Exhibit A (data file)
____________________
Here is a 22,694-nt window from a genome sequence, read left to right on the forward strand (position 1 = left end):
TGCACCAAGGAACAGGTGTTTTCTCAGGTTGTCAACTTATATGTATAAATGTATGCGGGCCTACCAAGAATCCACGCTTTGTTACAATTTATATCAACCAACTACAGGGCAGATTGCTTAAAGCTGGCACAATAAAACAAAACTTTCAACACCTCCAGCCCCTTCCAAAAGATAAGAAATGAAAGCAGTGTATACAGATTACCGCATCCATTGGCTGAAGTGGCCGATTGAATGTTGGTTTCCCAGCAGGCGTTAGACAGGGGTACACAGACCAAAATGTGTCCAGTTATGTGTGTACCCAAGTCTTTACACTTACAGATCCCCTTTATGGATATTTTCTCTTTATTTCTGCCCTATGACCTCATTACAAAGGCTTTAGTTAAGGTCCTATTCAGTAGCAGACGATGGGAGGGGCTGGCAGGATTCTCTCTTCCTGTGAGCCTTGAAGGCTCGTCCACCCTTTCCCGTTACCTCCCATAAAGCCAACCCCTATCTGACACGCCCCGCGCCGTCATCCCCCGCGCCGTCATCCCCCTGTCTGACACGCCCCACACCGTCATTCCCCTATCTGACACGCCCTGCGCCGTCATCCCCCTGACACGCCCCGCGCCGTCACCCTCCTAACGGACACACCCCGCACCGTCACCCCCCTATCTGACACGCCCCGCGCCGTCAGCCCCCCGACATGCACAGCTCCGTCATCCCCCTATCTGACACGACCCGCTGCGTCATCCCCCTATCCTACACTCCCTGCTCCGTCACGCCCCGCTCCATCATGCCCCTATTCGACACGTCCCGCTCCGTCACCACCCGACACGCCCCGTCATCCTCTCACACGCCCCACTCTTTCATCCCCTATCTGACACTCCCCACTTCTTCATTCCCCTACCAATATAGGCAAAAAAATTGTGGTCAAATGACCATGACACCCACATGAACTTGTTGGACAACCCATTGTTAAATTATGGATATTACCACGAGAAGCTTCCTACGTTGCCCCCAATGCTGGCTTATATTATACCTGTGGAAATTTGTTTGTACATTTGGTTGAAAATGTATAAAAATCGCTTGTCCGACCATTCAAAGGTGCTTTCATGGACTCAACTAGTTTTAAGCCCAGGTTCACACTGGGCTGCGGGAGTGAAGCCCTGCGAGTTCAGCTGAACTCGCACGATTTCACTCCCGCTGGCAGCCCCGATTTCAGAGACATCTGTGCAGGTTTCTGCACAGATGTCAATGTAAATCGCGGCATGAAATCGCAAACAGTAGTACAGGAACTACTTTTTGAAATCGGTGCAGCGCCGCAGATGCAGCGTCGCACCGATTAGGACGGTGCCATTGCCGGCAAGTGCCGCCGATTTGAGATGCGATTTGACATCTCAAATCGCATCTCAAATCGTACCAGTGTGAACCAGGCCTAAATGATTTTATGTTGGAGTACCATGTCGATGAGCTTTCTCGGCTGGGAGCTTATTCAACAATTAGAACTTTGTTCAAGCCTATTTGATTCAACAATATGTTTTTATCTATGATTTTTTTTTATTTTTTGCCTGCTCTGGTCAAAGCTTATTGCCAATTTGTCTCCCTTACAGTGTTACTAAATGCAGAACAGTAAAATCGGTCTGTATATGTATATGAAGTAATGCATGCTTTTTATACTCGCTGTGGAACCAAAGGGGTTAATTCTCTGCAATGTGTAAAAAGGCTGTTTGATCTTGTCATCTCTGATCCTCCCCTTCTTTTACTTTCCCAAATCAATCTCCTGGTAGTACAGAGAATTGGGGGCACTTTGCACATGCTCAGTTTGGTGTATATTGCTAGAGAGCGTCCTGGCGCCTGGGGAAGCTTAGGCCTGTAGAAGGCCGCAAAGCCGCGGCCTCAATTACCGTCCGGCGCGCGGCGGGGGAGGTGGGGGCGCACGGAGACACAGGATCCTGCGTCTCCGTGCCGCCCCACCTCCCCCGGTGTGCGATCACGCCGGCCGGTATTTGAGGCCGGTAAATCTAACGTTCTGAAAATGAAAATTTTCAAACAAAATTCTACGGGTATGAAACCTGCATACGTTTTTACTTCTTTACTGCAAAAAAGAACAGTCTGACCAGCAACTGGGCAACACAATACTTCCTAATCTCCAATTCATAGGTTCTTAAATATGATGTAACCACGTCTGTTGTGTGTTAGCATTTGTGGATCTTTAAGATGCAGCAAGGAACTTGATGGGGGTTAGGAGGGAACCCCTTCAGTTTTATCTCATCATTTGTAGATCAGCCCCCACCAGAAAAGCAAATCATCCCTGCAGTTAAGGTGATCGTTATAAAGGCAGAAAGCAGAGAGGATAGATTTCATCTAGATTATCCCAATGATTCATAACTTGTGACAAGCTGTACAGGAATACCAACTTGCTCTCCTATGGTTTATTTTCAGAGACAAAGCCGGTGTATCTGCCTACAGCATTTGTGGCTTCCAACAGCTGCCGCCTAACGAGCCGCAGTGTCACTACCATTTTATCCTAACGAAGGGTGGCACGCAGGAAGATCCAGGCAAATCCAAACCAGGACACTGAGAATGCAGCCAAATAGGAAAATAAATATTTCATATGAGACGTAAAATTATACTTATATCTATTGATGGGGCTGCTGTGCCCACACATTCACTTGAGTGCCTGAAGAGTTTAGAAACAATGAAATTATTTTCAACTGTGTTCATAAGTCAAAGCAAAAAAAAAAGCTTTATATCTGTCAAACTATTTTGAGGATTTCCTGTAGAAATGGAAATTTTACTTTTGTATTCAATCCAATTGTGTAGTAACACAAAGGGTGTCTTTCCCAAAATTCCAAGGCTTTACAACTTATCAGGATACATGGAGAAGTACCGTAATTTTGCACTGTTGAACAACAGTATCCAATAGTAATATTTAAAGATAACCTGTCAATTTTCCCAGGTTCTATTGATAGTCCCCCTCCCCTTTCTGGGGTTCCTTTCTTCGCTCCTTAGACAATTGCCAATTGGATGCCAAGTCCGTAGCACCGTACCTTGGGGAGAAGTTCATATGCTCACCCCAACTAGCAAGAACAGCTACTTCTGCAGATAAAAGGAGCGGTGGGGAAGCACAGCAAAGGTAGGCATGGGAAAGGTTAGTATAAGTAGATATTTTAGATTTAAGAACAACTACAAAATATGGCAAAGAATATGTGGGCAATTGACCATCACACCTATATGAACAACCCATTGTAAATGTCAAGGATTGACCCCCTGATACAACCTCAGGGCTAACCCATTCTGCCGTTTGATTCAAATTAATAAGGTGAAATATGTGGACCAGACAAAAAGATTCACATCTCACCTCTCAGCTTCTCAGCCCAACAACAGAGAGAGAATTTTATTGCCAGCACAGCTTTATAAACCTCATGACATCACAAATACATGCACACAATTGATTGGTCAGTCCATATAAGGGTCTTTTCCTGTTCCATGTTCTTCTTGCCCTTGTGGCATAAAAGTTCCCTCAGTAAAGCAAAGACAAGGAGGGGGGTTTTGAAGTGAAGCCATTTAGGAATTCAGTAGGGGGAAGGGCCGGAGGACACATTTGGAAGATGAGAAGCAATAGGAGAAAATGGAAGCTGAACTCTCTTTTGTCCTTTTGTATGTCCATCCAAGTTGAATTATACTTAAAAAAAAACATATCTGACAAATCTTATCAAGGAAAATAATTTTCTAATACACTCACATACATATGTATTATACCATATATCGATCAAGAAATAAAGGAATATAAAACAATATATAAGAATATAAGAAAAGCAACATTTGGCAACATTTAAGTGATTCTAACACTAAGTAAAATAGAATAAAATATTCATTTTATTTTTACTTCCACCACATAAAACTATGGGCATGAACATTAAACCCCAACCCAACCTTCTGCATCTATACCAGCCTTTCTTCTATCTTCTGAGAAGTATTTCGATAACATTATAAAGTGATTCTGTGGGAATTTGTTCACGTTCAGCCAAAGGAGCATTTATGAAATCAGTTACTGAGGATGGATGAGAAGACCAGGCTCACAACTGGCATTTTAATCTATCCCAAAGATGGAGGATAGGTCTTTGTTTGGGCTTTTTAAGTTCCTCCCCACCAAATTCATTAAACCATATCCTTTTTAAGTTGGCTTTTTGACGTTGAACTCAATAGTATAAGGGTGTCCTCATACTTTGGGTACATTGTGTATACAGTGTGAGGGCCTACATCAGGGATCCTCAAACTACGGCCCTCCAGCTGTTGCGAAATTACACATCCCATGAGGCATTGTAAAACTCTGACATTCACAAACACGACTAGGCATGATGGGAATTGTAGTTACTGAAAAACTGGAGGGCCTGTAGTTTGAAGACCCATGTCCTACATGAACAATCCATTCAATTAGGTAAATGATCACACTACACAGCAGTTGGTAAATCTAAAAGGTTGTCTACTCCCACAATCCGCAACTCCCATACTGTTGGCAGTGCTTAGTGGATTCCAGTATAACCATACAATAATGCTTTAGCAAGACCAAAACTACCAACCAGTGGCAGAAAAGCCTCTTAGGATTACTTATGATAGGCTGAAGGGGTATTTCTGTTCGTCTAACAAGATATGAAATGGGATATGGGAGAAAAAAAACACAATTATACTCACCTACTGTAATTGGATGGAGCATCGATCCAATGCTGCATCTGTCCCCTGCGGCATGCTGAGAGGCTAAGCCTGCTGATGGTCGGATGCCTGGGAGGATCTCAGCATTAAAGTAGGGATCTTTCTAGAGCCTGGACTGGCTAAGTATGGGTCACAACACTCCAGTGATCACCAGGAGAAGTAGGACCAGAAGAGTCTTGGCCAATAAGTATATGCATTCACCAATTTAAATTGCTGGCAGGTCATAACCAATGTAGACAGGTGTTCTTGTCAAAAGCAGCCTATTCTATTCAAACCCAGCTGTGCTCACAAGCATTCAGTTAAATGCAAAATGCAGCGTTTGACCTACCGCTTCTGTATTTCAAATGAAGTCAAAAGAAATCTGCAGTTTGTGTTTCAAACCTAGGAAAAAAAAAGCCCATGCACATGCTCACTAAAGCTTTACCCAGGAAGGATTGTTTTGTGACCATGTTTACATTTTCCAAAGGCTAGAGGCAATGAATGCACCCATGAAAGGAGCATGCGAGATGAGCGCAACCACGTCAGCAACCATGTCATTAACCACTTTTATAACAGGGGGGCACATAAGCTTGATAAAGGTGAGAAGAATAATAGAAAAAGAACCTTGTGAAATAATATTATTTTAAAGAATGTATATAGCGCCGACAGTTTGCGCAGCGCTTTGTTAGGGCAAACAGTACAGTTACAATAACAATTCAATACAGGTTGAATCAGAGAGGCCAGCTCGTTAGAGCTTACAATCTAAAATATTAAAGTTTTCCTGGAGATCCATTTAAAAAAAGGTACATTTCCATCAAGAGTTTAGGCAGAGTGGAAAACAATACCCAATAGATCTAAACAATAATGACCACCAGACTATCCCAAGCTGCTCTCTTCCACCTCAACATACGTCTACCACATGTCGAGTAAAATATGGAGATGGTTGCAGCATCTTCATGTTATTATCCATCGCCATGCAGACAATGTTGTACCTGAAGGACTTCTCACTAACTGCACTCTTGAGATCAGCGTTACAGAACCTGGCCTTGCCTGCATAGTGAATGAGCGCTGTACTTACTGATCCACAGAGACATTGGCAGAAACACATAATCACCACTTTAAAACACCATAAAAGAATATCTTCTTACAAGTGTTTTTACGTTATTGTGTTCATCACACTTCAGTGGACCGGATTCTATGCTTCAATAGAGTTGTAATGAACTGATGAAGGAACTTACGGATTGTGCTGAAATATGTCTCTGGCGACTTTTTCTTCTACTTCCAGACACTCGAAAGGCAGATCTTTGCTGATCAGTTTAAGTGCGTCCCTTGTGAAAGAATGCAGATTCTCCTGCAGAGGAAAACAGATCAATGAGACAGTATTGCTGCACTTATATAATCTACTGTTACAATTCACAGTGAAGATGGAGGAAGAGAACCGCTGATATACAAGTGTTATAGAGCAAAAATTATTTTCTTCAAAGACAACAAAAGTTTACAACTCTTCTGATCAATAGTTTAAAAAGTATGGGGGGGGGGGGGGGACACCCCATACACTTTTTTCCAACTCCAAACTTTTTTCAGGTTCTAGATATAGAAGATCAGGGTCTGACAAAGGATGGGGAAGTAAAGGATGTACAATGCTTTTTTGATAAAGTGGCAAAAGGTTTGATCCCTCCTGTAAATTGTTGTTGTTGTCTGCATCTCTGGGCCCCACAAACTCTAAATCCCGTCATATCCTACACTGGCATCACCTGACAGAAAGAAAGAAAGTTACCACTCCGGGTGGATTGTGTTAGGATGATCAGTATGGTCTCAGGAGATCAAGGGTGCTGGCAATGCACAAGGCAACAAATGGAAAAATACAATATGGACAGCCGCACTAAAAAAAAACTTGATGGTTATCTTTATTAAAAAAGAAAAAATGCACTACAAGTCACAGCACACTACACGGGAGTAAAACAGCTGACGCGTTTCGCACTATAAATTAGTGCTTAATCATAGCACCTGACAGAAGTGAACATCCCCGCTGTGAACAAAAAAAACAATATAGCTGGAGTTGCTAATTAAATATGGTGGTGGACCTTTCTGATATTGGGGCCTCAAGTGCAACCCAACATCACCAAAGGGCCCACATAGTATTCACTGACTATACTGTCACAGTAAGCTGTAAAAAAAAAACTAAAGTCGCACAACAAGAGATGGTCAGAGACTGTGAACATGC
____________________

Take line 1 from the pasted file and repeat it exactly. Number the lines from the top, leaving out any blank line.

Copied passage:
Here is a 22,694-nt window from a genome sequence, read left to right on the forward strand (position 1 = left end):